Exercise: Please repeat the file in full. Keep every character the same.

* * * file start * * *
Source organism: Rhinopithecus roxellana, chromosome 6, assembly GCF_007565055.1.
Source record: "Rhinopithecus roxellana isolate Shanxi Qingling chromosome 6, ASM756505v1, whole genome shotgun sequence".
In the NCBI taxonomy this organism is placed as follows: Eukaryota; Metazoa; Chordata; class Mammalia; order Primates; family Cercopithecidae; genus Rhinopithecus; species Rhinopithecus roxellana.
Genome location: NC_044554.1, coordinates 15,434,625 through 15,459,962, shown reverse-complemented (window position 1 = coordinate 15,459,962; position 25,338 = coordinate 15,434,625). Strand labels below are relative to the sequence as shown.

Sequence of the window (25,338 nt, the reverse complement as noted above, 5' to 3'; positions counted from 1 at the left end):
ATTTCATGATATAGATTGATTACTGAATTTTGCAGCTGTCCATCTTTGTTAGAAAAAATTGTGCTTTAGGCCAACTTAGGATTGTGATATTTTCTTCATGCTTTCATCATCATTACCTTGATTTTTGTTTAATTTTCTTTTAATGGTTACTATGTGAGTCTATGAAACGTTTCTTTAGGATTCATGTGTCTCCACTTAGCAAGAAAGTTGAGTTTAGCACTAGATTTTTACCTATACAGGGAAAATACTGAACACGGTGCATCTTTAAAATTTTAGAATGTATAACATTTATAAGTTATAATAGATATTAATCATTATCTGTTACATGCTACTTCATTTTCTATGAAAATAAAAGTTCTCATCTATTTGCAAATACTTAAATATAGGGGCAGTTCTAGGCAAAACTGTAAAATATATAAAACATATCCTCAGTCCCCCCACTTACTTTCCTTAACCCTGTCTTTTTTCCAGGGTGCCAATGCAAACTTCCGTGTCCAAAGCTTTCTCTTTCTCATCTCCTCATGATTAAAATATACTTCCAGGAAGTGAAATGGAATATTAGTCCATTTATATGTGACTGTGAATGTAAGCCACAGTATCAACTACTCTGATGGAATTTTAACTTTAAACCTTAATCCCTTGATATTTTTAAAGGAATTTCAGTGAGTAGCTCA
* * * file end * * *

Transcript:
Source organism: Rhinopithecus roxellana, chromosome 6, assembly GCF_007565055.1.
Source record: "Rhinopithecus roxellana isolate Shanxi Qingling chromosome 6, ASM756505v1, whole genome shotgun sequence".
In the NCBI taxonomy this organism is placed as follows: Eukaryota; Metazoa; Chordata; class Mammalia; order Primates; family Cercopithecidae; genus Rhinopithecus; species Rhinopithecus roxellana.
Genome location: NC_044554.1, coordinates 15,434,625 through 15,459,962, shown reverse-complemented (window position 1 = coordinate 15,459,962; position 25,338 = coordinate 15,434,625). Strand labels below are relative to the sequence as shown.

Sequence of the window (25,338 nt, the reverse complement as noted above, 5' to 3'; positions counted from 1 at the left end):
ATTTCATGATATAGATTGATTACTGAATTTTGCAGCTGTCCATCTTTGTTAGAAAAAATTGTGCTTTAGGCCAACTTAGGATTGTGATATTTTCTTCATGCTTTCATCATCATTACCTTGATTTTTGTTTAATTTTCTTTTAATGGTTACTATGTGAGTCTATGAAACGTTTCTTTAGGATTCATGTGTCTCCACTTAGCAAGAAAGTTGAGTTTAGCACTAGATTTTTACCTATACAGGGAAAATACTGAACACGGTGCATCTTTAAAATTTTAGAATGTATAACATTTATAAGTTATAATAGATATTAATCATTATCTGTTACATGCTACTTCATTTTCTATGAAAATAAAAGTTCTCATCTATTTGCAAATACTTAAATATAGGGGCAGTTCTAGGCAAAACTGTAAAATATATAAAACATATCCTCAGTCCCCCCACTTACTTTCCTTAACCCTGTCTTTTTTCCAGGGTGCCAATGCAAACTTCCGTGTCCAAAGCTTTCTCTTTCTCATCTCCTCATGATTAAAATATACTTCCAGGAAGTGAAATGGAATATTAGTCCATTTATATGTGACTGTGAATGTAAGCCACAGTATCAACTACTCTGATGGAATTTTAACTTTAAACCTTAATCCCTTGATATTTTTAAAGGAATTTCAGTGAGTAGCTCA